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Patricia Brown: ‘Architects should think in terms of software, not hardware’

Patrica brown  index
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Architects ought to spend more time ‘thinking in terms of software, not hardware’ and represent communities which they are designing for, according to Patricia Brown, director of consultancy Central

Speaking at the second virtual AJ100 Club breakfast event, the former chief executive of Central London Partnership gave a wide-ranging account of London’s development since the late 1990s, speaking of phases ‘London 1.0’ and London 2.0’.

Brown went on to argue that architects need to listen to and engage with communities to ensure the best possible ‘London 3.0’, in the context of cuts to public organisations and a powerful private sector which she said was creating unintended consequences in the city or ’negatives of positives’ such as the rapid rise of vehicle traffic because of services such as Uber.

During the 2000s there were people thinking about civic life and regeneration ‘at the micro level’ but they have since been ‘stripped away’, leaving gap between top-down policy goals and communities’ desires, Brown argued.

‘In the absence of that […] architects have got a fundamental role in asking the question “What does good look like?” and thinking about this in terms of software, not hardware,’ Brown said.

‘When working on schemes, [architects] should be asking the questions “Who should be involved? Who should be consulted?” – and challenging clients who do not want to go deep in the communities they are serving,’ she added.

‘Architects should feel some form of responsibility to have the conversations and seek the relationships with the people they are serving.’

Brown told viewers: ‘If we are only building places where you pay £5.50 for a loaf of posh sourdough – and we think that’s what success looks like – then we are not taking a lot of people with us.

‘Urban renaissance has disenfranchised an awful lot of people, because it’s a renaissance for a few, not lots.’

Brown also defended the private ownership of new public space which is being created in London, instead emphasising the benefits of new space being brought forward by developers.

‘As a consequence of the last twenty years and the prioritisation of creating public realm, the development community – who have done a huge amount of that – has given us a rod to beat them with, which is complaining that they are then owning or managing that space,’ she said. 

‘We have to be, not grateful for [privately-owned] public space, but see it as something which is there and good.’

The AJ100 Club event was hosted by AJ managing editor Will Hurst.

  • 8 Comments

Readers' comments (8)

  • An interesting one. For years I have been telling our clients that were cash strapped, to view their projects as ‘hardware and software’. Hardware has to last for long time and so proper money has to be spent on it at the outset. Software can be low budget to begin with ( like finishes etc) as it can be updated and upgraded with time, as new money comes in….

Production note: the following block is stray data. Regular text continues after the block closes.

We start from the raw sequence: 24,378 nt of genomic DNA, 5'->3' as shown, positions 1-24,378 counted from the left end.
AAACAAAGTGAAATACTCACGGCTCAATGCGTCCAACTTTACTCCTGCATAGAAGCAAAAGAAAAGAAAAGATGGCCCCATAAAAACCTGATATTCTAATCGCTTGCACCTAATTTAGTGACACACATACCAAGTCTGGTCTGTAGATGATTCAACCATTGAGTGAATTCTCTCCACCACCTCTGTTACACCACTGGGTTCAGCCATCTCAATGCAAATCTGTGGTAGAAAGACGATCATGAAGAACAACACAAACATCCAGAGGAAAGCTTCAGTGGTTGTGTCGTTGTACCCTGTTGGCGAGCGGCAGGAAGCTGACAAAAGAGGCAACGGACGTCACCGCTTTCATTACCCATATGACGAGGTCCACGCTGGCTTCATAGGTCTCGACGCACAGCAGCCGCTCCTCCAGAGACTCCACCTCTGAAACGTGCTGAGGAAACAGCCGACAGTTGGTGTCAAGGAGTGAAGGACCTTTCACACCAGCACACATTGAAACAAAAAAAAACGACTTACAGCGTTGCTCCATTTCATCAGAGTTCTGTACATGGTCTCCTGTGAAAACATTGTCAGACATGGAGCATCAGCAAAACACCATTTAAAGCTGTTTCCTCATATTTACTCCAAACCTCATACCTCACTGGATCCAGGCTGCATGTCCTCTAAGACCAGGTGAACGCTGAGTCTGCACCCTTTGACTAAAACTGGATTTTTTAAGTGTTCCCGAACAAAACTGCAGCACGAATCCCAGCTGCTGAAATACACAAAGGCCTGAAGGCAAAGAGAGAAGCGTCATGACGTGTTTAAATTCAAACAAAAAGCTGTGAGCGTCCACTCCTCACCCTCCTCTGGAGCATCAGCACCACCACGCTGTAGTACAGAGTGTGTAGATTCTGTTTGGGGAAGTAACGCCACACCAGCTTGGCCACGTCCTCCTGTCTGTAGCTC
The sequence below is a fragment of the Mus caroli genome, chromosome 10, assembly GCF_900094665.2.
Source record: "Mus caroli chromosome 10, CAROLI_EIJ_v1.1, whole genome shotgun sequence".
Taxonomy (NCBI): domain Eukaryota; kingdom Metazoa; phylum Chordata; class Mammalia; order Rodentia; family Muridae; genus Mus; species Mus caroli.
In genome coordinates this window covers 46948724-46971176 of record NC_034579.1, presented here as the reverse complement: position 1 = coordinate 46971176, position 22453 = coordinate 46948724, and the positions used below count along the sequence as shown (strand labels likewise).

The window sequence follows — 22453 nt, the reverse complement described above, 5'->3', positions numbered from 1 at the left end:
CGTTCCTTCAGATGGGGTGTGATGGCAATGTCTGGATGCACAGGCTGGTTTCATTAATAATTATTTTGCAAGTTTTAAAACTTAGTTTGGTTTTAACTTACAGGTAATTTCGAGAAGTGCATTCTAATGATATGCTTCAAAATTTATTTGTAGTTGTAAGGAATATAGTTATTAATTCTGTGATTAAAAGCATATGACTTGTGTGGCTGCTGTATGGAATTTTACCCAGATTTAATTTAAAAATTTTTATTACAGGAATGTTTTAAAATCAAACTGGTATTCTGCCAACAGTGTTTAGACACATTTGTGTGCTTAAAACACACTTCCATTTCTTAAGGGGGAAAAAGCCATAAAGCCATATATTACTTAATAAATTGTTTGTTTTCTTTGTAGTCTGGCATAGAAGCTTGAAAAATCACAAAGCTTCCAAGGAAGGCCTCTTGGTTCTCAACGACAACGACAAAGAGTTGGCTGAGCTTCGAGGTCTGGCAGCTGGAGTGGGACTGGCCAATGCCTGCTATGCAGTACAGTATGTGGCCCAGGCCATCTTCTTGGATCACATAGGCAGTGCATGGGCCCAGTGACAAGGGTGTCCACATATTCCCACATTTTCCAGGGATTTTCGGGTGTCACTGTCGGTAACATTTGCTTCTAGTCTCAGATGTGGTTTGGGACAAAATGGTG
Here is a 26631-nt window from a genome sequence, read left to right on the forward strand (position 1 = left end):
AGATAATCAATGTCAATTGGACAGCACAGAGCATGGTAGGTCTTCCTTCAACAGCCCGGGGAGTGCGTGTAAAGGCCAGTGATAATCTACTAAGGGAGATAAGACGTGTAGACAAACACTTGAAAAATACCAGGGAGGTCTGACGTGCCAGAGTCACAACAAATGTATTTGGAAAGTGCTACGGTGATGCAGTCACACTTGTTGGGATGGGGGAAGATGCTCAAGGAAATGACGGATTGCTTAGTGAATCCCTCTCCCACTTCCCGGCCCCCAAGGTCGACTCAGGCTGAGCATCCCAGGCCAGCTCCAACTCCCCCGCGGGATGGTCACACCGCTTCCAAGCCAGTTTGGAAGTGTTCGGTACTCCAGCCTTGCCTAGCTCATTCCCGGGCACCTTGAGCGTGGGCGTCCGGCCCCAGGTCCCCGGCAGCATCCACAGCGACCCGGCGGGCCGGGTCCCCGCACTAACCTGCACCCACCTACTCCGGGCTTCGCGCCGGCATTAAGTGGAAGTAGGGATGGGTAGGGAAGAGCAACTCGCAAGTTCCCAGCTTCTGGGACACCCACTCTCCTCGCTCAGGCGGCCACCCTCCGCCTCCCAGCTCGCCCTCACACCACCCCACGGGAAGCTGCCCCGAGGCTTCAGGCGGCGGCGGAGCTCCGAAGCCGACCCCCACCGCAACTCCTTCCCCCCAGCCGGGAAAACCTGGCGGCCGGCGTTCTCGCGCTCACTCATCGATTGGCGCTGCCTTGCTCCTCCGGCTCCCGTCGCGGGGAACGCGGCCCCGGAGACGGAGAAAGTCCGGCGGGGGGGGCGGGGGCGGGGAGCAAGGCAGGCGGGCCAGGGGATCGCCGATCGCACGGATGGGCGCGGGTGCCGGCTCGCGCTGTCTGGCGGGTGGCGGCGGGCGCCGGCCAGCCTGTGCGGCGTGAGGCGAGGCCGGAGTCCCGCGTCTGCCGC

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  • Clare Richards

    I absolutely support Patricia Brown’s comments as they’ve been reported here, so won’t repeat them. We vastly undervalue what communities can add to regeneration, development and planning processes. But that conversation has to start early, before lines are put on paper and around sites, and must lead to a shared vision.

    I don’t see any of this as ‘soft’, though. It makes hard common sense and has a firm evidence base for generating social sustainability.

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  • None of London’s greatest spaces and buildings have come about as a result of consultations with ‘communities’ or their usually self-appointed representatives. This fantasy has attracted a large number of deluded supporters who don’t know their history.

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  • er, who's talking about great places and buildings, Paul?

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  • That’s the problem.

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  • Patricia and Paul: 'Negatives of positives'? some people think that the historic Victoria Tower Gardens count as a 'great place', and, at the risk of upsetting people of power, influence and political patronage, worth talking about conserving - statues, monuments and all.
    What, indeed, does good look like? Under the nation's nose, not just the community's.

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  • John Kellett

    Weird. The whole point of architects is too design architecture that lifts the human health and spirit by meeting the ‘needs’ of building users, not the ‘wants’ of their owners. Yet in order to keep the mortgage and bread on the table we are forced into the commercial world to meet the ‘wants’ of building owners and prevented from speaking to the end users. I don’t work in London yet have had to design schools for my client, the contractor, who in turn is working through an out-sourced ‘contractor’ who was working for the County Council that operated the school whose staff we were not allowed to meet or talk too in order to design the school they needed! How corrupt a system is that. The problem is not ‘software’ or ‘hardware’ but more ‘existentialist’.

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  • Agree with you, John Kellett;

    As to Paul - agreed - we need both

    please bear in mind this piece is a tiny slice of a much bigger story and set of problems and i was responding to some specific questions from AJ to me.

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